HP Officejet 6000 printer review
There are reams of cheap and cheerful printers doing the rounds at the moment and if you’re in the market for a low-yield device for home use, HP’s range has plenty to offer.
The Officejet 6000 is a colour inkjet that promises to make short work of photos and text printing with fast speeds and high-quality results, and also tips its hat towards the eco-friendly market by allegedly consuming 40% less energy and costing 40% less per page compared to colour laser printers.
Considering the single-use nature of the device, it’s a little more bulky than we’d expect and we weren’t overly enamoured by the dull grey and black colour scheme, which comes across as rather dated. It’s also a bit of a pain to set-up, with a rather lengthy software installation that threw up a few errors that, while eventually resolved, seemed needless considering you’re basically setting up a printer driver. Once past the rather underwhelming start, HP thankfully makes up for these issues with some impressive results when it comes to performance.
The Officejet 6000 is indeed pretty fast compared to similar inkjets, and in our tests it was capable of hitting 20 pages per minute on draft setting for text prints. A4, full-colour photos are printable in around 20 seconds at default settings and though this takes over 2 minutes at the highest quality, we didn’t notice much of an improvement and for most, the standard print options should do fine. Luckily, quality is impressive across the board; letters were sharp and clear and colours vibrant and accurate enough to satisfy amateur photographers.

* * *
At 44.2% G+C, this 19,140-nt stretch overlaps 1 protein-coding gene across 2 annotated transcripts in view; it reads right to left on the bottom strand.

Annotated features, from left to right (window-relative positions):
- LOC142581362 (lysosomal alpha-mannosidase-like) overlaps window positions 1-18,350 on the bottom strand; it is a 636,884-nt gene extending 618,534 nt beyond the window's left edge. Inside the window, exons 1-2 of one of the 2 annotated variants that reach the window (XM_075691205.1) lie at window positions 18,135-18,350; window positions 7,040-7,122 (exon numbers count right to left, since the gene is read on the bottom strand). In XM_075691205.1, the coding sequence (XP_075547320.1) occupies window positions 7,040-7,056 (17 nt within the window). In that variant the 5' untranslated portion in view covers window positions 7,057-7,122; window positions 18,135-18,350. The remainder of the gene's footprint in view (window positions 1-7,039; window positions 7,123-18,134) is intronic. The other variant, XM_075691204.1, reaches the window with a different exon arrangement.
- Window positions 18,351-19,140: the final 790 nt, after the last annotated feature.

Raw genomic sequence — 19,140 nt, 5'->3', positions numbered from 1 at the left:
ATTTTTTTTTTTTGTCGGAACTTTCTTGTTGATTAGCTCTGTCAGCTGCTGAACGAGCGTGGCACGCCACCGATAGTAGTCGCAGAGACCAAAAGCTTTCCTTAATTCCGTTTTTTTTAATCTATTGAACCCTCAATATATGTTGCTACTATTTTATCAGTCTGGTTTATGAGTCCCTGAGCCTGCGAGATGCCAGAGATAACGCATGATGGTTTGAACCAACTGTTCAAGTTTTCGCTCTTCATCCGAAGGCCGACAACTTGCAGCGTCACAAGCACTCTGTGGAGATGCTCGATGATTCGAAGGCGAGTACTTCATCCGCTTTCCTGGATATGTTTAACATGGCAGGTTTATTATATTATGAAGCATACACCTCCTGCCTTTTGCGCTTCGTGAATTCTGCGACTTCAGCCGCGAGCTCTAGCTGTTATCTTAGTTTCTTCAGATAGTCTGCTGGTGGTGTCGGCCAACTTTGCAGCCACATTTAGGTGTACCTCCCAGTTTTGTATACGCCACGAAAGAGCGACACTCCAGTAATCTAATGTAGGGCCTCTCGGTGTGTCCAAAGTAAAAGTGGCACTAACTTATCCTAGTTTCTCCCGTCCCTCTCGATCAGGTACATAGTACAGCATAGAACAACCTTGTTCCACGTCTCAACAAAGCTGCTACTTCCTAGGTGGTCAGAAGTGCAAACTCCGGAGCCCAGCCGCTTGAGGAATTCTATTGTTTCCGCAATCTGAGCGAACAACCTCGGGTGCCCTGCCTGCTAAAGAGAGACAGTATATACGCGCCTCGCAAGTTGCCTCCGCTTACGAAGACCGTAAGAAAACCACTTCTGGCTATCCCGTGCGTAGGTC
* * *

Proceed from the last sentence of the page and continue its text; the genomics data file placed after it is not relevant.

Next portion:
While HP gets it right where it matters with the Officejet 6000, it is a rather basic device that seems clearly oriented towards fast, no-fuss printing. There’s nothing wrong with this per se, but considering rivals are available at around half the price, we’d expect at least a smattering of bells and whistle here to help justify the expense.
There’s no dedicated photo tray, for example, and while 6 x 4-inch prints can be managed, paper will need to be manually aligned in the main tray. There are also no wireless capabilities built-in, though an Ethernet port is present for those requiring network access, and useful extras such as duplex printing, a colour display and USB port for PictBridge support or direct printing are conspicuous by their absence.
Despite HP’s solid performance in terms of speed and quality, there’s nothing particularly special about the printer and precious little to distinguish it from cheaper and equally capable devices in this market. If you’re after a fast, no-nonsense printer it shouldn’t disappoint, but there are better looking and more versatile alternatives available for less.